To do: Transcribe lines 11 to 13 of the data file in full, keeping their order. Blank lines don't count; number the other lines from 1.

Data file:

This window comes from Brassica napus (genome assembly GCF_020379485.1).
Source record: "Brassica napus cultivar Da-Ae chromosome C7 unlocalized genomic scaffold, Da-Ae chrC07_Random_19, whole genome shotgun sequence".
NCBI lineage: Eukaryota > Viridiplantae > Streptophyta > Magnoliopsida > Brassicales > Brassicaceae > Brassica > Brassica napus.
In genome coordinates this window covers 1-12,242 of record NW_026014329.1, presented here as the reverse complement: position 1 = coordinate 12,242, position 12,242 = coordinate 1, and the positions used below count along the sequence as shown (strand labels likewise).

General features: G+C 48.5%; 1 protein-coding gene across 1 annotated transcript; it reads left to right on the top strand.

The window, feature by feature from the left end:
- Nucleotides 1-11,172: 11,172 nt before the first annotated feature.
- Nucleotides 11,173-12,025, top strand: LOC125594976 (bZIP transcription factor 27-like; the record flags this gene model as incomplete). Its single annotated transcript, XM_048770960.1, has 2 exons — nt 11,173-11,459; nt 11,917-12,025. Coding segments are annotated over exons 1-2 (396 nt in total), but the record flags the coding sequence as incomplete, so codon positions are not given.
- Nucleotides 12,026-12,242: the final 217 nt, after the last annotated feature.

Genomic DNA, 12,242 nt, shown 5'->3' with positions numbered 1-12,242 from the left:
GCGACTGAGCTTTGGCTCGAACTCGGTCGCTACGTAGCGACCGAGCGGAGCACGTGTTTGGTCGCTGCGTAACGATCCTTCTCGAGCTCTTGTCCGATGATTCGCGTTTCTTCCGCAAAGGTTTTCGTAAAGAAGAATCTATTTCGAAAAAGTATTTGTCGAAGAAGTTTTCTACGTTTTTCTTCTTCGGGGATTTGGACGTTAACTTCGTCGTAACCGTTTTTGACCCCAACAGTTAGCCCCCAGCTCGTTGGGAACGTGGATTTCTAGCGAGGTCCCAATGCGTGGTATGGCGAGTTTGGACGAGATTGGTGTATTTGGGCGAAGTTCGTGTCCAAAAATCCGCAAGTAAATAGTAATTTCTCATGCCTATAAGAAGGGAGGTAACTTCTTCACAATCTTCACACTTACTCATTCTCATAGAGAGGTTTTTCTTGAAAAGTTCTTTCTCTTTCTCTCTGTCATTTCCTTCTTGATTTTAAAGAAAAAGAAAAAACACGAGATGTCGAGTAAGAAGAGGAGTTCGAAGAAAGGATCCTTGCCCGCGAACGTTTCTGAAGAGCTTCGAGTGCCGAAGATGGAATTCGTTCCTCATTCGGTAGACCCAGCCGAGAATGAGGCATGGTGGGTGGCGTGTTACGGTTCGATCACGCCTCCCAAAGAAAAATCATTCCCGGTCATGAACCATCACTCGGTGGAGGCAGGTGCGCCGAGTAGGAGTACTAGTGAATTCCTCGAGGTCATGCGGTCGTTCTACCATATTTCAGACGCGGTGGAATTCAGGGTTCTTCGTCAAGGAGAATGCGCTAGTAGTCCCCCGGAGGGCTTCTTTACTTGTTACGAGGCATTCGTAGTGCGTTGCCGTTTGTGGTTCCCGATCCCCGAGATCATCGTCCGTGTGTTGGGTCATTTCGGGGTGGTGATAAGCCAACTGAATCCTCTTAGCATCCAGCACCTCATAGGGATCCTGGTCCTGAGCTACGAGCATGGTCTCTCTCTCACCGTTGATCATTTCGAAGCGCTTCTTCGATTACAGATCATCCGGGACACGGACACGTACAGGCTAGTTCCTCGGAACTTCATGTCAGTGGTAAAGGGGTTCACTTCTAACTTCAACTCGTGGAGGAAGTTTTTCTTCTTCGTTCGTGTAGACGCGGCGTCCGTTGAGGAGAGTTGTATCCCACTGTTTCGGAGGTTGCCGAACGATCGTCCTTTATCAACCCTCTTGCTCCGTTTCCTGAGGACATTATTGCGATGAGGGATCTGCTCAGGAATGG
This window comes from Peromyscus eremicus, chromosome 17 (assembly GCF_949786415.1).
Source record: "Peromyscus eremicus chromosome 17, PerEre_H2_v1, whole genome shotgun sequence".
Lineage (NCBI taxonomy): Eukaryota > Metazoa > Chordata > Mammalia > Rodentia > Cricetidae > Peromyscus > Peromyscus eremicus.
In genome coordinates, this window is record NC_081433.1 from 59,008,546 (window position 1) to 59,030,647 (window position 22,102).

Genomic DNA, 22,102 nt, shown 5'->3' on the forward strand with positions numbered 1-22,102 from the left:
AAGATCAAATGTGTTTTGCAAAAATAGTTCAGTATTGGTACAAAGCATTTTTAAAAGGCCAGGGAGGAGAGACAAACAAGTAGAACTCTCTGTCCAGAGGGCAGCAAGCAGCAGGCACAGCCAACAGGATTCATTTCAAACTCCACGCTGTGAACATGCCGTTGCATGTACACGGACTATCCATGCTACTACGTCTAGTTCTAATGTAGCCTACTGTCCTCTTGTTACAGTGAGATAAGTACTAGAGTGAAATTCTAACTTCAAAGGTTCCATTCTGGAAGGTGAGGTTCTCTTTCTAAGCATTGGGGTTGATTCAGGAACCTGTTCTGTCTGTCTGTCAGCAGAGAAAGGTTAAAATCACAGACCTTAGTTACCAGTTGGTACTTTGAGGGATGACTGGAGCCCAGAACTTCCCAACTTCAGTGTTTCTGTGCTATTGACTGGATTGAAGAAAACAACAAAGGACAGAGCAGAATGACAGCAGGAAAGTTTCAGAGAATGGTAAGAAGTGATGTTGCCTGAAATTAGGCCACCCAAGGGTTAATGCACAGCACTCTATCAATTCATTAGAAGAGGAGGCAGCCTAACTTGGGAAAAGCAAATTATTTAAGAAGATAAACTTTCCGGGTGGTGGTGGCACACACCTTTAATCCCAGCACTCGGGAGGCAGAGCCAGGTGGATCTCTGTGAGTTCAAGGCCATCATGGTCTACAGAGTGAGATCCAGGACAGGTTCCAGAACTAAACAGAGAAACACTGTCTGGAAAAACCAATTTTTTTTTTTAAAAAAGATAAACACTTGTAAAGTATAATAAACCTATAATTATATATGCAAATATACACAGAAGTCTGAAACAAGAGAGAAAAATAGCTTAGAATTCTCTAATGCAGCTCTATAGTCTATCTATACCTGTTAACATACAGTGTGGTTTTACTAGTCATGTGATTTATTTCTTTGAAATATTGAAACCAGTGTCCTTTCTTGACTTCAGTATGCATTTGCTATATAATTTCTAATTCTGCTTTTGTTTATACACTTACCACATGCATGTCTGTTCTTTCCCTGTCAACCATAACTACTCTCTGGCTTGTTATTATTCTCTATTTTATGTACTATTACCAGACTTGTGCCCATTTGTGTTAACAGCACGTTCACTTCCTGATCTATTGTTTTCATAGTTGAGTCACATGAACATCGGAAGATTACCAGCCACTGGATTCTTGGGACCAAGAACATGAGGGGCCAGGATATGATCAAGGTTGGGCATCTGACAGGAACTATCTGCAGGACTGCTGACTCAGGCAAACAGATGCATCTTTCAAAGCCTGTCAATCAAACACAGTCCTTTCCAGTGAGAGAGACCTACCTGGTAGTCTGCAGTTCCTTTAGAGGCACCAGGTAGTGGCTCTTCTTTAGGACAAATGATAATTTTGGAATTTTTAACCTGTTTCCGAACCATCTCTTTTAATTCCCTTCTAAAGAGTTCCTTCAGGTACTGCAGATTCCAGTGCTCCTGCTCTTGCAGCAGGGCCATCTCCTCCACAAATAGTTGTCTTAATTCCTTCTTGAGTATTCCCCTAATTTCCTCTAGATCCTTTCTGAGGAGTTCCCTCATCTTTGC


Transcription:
GCGACTGAGCTTTGGCTCGAACTCGGTCGCTACGTAGCGACCGAGCGGAGCACGTGTTTGGTCGCTGCGTAACGATCCTTCTCGAGCTCTTGTCCGATGATTCGCGTTTCTTCCGCAAAGGTTTTCGTAAAGAAGAATCTATTTCGAAAAAGTATTTGTCGAAGAAGTTTTCTACGTTTTTCTTCTTCGGGGATTTGGACGTTAACTTCGTCGTAACCGTTTTTGACCCCAACAGTTAGCCCCCAGCTCGTTGGGAACGTGGATTTCTAGCGAGGTCCCAATGCGTGGTATGGCGAGTTTGGACGAGATTGGTGTATTTGGGCGAAGTTCGTGTCCAAAAATCCGCAAGTAAATAGTAATTTCTCATGCCTATAAGAAGGGAGGTAACTTCTTCACAATCTTCACACTTACTCATTCTCATAGAGAGGTTTTTCTTGAAAAGTTCTTTCTCTTTCTCTCTGTCATTTCCTTCTTGATTTTAAAGAAAAAGAAAAAACACGAGATGTCGAGTAAGAAGAGGAGTTCGAAGAAAGGATCCTTGCCCGCGAACGTTTCTGAAGAGCTTCGAGTGCCGAAGATGGAATTCGTTCCTCATTCGGTAGACCCAGCCGAGAATGAGGCATGGTGGGTGGCGTGTTACGGTTCGATCACGCCTCCCAAAGAAAAATCATTCCCGGTCATGAACCATCACTCGGTGGAGGCAGGTGCGCCGAGTAGGAGTACTAGTGAATTCCTCGAGGTCATGCGGTCGTTCTACCATATTTCAGACGCGGTGGAATTCAGGGTTCTTCGTCAAGGAGAATGCGCTAGTAGTCCCCCGGAGGGCTTCTTTACTTGTTACGAGGCATTCGTAGTGCGTTGCCGTTTGTGGTTCCCGATCCCCGAGATCATCGTCCGTGTGTTGGGTCATTTCGGGGTGGTGATAAGCCAACTGAATCCTCTTAGCATCCAGCACCTCATAGGGATCCTGGTCCTGAGCTACGAGCATGGTCTCTCTCTCACCGTTGATCATTTCGAAGCGCTTCTTCGATTACAGATCATCCGGGACACGGACACGTACAGGCTAGTTCCTCGGAACTTCATGTCAGTGGTAAAGGGGTTCACTTCTAACTTCAACTCGTGGAGGAAGTTTTTCTTCTTCGTTCGTGTAGACGCGGCGTCCGTTGAGGAGAGTTGTATCCCACTGTTTCGGAGGTTGCCGAACGATCGTCCTTTATCAACCCTCTTGCTCCGTTTCCTGAGGACATTATTGCGATGAGGGATCTGCTCAGGAATGG
This window comes from Peromyscus eremicus, chromosome 17 (assembly GCF_949786415.1).
Source record: "Peromyscus eremicus chromosome 17, PerEre_H2_v1, whole genome shotgun sequence".